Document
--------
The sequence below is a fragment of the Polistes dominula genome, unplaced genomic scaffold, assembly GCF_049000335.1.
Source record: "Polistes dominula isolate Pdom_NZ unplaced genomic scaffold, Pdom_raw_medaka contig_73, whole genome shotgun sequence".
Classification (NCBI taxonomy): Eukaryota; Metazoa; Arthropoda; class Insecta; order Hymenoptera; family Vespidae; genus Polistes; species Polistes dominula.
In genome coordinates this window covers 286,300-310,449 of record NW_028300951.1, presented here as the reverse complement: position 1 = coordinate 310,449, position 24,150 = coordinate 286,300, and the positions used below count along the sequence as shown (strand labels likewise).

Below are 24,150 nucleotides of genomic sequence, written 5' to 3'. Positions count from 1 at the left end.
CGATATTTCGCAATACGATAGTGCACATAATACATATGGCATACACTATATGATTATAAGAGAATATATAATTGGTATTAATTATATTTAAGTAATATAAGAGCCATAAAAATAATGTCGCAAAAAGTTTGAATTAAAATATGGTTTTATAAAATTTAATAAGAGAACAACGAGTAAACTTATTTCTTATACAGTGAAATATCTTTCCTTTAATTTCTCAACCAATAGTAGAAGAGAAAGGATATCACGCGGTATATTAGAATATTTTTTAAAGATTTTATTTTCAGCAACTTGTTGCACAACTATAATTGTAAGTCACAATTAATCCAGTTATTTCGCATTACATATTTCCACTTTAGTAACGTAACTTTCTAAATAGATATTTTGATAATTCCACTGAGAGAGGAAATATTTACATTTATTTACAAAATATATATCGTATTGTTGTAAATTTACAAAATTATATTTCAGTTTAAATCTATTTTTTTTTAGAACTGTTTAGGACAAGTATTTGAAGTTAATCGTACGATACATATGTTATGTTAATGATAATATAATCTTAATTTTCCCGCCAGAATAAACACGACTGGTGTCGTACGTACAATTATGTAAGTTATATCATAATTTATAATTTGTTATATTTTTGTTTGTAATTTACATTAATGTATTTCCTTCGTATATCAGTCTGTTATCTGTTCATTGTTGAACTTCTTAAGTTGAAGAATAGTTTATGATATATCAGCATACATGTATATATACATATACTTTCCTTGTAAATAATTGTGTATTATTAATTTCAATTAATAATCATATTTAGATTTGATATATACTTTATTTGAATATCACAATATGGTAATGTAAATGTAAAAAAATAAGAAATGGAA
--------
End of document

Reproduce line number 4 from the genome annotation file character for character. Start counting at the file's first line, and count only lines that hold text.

In genome coordinates this window covers 286,300-310,449 of record NW_028300951.1, presented here as the reverse complement: position 1 = coordinate 310,449, position 24,150 = coordinate 286,300, and the positions used below count along the sequence as shown (strand labels likewise).